Salt formulas to setup Django with Gunicorn, Nginx, Redis and Varnish.
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This Salt formula will setup a stack of one or more servers to run a Django project with some high availability and scalability features. The stack includes:

  • Gunicorn and Nginx webheads running * Django 1.10.x with Python 3.x and venv.
  • Gunicorn process managed via Upstart.
  • Varnish (3.x and 4.x) to cache static files and dynamic pages for non-logged in users.
  • HAProxy (1.5x and 1.6x) load balancing inspired by Baptiste Assmann.
  • HAProxy high availability support via Keepalived and floating IPs on Digital Ocean.
  • Redis.
  • PostgreSQL.
  • ElasticSearch. A basic one node installation.
  • GlusterFS cluster for managing and sharing a volume for Django's static and media directory. Replica support is automatic if the number of hosts used as GlusterFS nodes is a multiple of two.
  • vim-gnome on the host used as a Salt master. Just because I love vim.

The states are designed to be run together but you could take what you need and reuse in your own formulas.

So far, I have tested with Ubuntu 14.04, 14.10 and 16.04 on Linode and Digital Ocean hosts.

Start Here

SSH to your server as root and make sure to create a user with sudo permissions and the same uid on all servers involved, this is specially important if you will used GlusterFS, one way to do it is with Ubuntu's adduser --uid, for example:

$ adduser --uid 1003 exampleuser

$ usermod -a -G sudo exampleuser

Always disable ssh password authentication in /etc/ssh/sshd_config setting PasswordAuthentication no.

Now logout and ssh with this new user to continue.

Add public key to the repositories you will need, this includes both the main Django project and any applications you may need. This is how to easily create your private and public keys locally without a prompt or passphrase:

echo -e 'y\n' | ssh-keygen -f ~/.ssh/id_rsa -t rsa -N ''

Your public key, which you should add to Github, should be in:

cat ~/.ssh/

A quick way to add a publick key to a host with Ubuntu is:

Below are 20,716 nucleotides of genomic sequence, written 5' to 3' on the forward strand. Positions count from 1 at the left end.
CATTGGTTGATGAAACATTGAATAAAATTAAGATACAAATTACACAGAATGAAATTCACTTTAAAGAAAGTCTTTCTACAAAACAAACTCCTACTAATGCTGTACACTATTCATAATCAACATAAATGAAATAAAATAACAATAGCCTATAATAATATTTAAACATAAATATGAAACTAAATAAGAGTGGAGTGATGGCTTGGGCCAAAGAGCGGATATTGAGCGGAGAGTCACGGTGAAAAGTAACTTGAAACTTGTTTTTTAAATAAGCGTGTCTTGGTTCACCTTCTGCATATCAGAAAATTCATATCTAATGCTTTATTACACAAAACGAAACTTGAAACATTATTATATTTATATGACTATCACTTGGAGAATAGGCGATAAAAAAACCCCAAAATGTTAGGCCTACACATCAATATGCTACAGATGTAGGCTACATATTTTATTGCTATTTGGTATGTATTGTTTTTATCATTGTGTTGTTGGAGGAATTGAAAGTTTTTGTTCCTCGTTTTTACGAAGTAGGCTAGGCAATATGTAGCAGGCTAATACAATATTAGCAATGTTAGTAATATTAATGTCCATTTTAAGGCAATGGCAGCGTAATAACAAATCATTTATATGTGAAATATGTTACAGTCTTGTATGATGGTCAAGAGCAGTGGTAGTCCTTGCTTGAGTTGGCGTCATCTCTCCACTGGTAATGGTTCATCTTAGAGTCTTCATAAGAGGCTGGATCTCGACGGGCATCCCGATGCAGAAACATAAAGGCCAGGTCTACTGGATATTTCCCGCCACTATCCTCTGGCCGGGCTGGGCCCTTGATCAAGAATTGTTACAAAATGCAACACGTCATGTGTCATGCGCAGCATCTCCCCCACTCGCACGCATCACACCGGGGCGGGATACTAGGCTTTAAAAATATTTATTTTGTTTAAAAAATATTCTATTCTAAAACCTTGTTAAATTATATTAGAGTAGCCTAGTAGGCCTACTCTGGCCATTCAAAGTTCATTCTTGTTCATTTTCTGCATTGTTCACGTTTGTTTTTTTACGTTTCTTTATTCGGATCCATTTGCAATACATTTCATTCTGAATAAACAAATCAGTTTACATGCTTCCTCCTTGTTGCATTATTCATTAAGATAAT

ssh-copy-id user@host

Optionally, if you want avoid the prompt when cloning this repository from Github (which happens when running the quick install script), you can add the fingerprint like this:

ssh-keyscan >> ~/.ssh/known_hosts

You can use sed to quickly make changes pillar files, for example, in zinibu_basic.sls:

sed -i -e s/django5/django8/g -e s/95/98/g -e s/15/18/g /srv/pillar/staging/zinibu_basic.sls

Make sure you refresh pillar data after you've made changes.

sudo salt '*' saltutil.refresh_pillar

Quick Install

Step 1: Add your public key to Github and then run this from, ideally, your home directory (although the script should be smart enough to work from any directory):

\curl -sSL | sudo bash -s full|master|minion "Joe Doe"

You need three arguments:

The first one defines the type of installation: "full" to install both salt-master and salt-minion, "master" to install only salt-master, or "minion" to install only salt-minion. The second and third arguments are used to setup git --global and

An installation of type full or master will also copy basic top.sls to /srv/salt/top.sls and /srv/pillar/* and files and point to them from /etc/salt/master.

Step 2: Pay attention to the next steps displayed after the script finishes running and customize your settings before proceeding to run salt states. Run the script with the steps argument to remind you.

scripts/ steps

You shouldn't worry about overwriting your settings if running the script more than once; files won't be touched if they already exist.

Step 3: Go to the directory where this project was cloned (e.g.: /home/user/salt-django-stack) and run all the states with:

sudo scripts/install

This is a Python script using argparse so you can pass the -h argument to get extra help.

Alternative Prerequisites Install

You can clone this project to any directory and then cd to it and run it with:

sudo scripts/ master|minion|full "Joe Doe"

The end result will be the same as using curl call from the quick install.


See the conf directory for sample top.sls and pillar configuration.

Add formulas to /etc/salt/master like this:

  • /srv/salt
  • /home/user/salt-django-stack